The most common and avoidable running injury is the ankle sprain. Ankle sprains cause mechanical damage to various structures of the ankle. Acute sprains also result in an important deficit in proprioceptive (balance) abilities. Prompt rehabilitation of an ankle sprain by daily use of a Wobble Board is vital to retrain the balance and position sensors that get injured when we sprain an ankle1.
Balance training will also help to strengthen your core musculature, which is of particular importance to runners. The impact forces associated with running are enormous. Your feet, ankles, knees and hips all help to absorb these impact forces, but your lower back still absorbs literally tons of force during a run. Research has conclusively shown that a stronger core leads to less back pain. More recent research has taken this one step further and shown that low back pain impairs your sense of balance (remember that joints are full of proprioceptors, and a sore joint won’t sense it’s position as well as a healthy one). So an interesting little link is established; running can make your back sore, but balance training can strengthen your core, improve your balance and reduce back pain!
All these benefits – just from working on your balance a little bit each day!
About the Author:
Dr. Dale Macdonald is a Chiropractor, Certified Strength and Conditioning Specialist and Resident with the College of Chiropractic Sport Sciences (Canada). He is the director of Elite Sport Performance, and can be reached at: firstname.lastname@example.org
- Blackburn, T., Guskiewicz, K. et al. Balance and Joint Stability: The Relative Contributions of Proprioception and Muscular Strength. Journal of Sport Rehabilitation. 9(4): pp. 315 – 329, 2000.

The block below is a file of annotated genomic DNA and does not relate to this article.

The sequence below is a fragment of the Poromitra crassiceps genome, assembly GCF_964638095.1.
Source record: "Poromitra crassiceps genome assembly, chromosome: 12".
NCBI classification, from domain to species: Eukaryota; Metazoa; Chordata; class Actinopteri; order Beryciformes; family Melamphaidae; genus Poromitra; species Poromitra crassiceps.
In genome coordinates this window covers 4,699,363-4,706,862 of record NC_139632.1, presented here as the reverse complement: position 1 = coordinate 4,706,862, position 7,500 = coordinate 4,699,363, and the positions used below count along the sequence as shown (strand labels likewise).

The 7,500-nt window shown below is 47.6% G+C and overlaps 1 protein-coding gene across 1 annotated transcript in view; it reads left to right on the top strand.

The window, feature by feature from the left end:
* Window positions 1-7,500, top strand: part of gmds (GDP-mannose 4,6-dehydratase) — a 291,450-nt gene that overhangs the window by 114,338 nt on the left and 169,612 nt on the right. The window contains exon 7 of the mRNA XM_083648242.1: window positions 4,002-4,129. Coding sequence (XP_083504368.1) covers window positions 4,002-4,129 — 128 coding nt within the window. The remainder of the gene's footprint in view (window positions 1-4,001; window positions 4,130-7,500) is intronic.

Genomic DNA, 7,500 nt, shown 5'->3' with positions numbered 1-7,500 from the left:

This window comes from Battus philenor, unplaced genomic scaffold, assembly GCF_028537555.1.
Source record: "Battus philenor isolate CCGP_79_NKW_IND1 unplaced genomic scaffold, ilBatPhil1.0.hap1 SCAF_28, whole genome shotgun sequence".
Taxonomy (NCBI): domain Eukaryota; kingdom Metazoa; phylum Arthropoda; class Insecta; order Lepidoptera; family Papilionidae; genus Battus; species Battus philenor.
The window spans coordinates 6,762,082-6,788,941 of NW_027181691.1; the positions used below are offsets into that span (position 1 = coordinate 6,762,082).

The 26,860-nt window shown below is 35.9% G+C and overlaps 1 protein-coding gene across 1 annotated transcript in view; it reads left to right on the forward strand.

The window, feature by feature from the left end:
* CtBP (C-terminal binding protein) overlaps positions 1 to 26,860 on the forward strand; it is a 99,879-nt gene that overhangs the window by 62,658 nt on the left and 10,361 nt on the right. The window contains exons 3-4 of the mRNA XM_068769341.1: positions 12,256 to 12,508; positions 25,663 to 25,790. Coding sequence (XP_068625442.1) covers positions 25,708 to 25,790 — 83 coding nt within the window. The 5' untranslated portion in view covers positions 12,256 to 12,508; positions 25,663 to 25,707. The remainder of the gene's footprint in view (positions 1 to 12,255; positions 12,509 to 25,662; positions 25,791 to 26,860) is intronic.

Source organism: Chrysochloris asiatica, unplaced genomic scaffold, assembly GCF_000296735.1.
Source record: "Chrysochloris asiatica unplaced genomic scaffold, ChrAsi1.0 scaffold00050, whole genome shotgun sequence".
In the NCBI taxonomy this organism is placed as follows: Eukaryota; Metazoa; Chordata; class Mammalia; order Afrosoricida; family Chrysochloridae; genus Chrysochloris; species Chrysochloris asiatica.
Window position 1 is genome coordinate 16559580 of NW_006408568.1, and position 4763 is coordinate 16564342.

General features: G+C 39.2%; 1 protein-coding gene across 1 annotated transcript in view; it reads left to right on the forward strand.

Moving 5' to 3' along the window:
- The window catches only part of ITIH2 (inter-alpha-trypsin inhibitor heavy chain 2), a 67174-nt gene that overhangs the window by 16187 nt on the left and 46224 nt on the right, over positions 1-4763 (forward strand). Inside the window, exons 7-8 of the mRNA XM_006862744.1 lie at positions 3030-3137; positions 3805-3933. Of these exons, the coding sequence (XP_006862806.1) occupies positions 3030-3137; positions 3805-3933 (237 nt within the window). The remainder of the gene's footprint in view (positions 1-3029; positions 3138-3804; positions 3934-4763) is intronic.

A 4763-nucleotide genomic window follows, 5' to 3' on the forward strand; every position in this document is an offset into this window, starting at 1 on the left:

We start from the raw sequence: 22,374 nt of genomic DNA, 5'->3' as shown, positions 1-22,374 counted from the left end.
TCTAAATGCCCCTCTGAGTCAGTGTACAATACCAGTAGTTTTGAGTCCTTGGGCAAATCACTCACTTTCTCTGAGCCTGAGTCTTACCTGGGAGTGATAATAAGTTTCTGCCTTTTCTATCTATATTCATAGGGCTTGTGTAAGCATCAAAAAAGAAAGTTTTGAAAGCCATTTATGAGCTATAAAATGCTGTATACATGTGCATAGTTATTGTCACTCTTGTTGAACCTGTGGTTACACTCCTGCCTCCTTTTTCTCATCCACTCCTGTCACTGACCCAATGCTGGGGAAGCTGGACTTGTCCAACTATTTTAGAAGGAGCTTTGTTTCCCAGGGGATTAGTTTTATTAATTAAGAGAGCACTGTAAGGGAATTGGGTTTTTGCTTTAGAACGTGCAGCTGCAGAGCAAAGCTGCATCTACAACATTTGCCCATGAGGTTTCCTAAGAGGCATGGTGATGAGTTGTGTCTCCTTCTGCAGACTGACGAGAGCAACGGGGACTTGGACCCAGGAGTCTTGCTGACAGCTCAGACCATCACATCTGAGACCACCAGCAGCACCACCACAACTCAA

- Carter, N., Khan, K. et al. Knee Extension Strength is a Significant Determinant of Static and Dynamic Balance as Well as Quality of Life. Gerontology. 48; pp. 360 – 369, 2002.
- Greenspan, S.L., Myers, E.R. et al. Fall Direction, Bone Mineral Density, and Function: Risk Factors for Hip Fracture in Ambulatory Elderly. American Journal of Medicine: 104; pp. 539 – 545, 1998.
- Gribble, P. The Star Excursion Balance Test as a Measurement Tool. Research Digest. The Pennsylvania State University. March, 2003, pp. 45 – 47.
- Gunter, K., De Costa, J. et al. Balance Self Efficacy Predicts Risk Factors for Side Falls and Frequent Falls in Community-Dwelling Elderly. Journal of Aging and Physical Activity. 11; pp. 28 – 39, 2003.
- Guskiewicz, K., Perrin, D. Research and Clinical Applications of Assessing Balance. J Spt Rehabil 5; pp. 45-63, 1996.
- Newcomer, K.L., Laskowski, E.R. et al. Differences in Repositioning Error Among Patients with Low Back Pain Compared with Control Subjects. SPINE. 25(19); pp. 2488 – 2493, 2000.
- Runner’s World. 38(5); pp. 22 – 23, 2003.
- Verhagen, E., van Mechelen, W. et al. The Effect of Preventive Measures on the Incidence of Ankle Sprains. Critical Review. Clinical Journal of Sport Medicine. 10; pp. 291 – 296, 2000.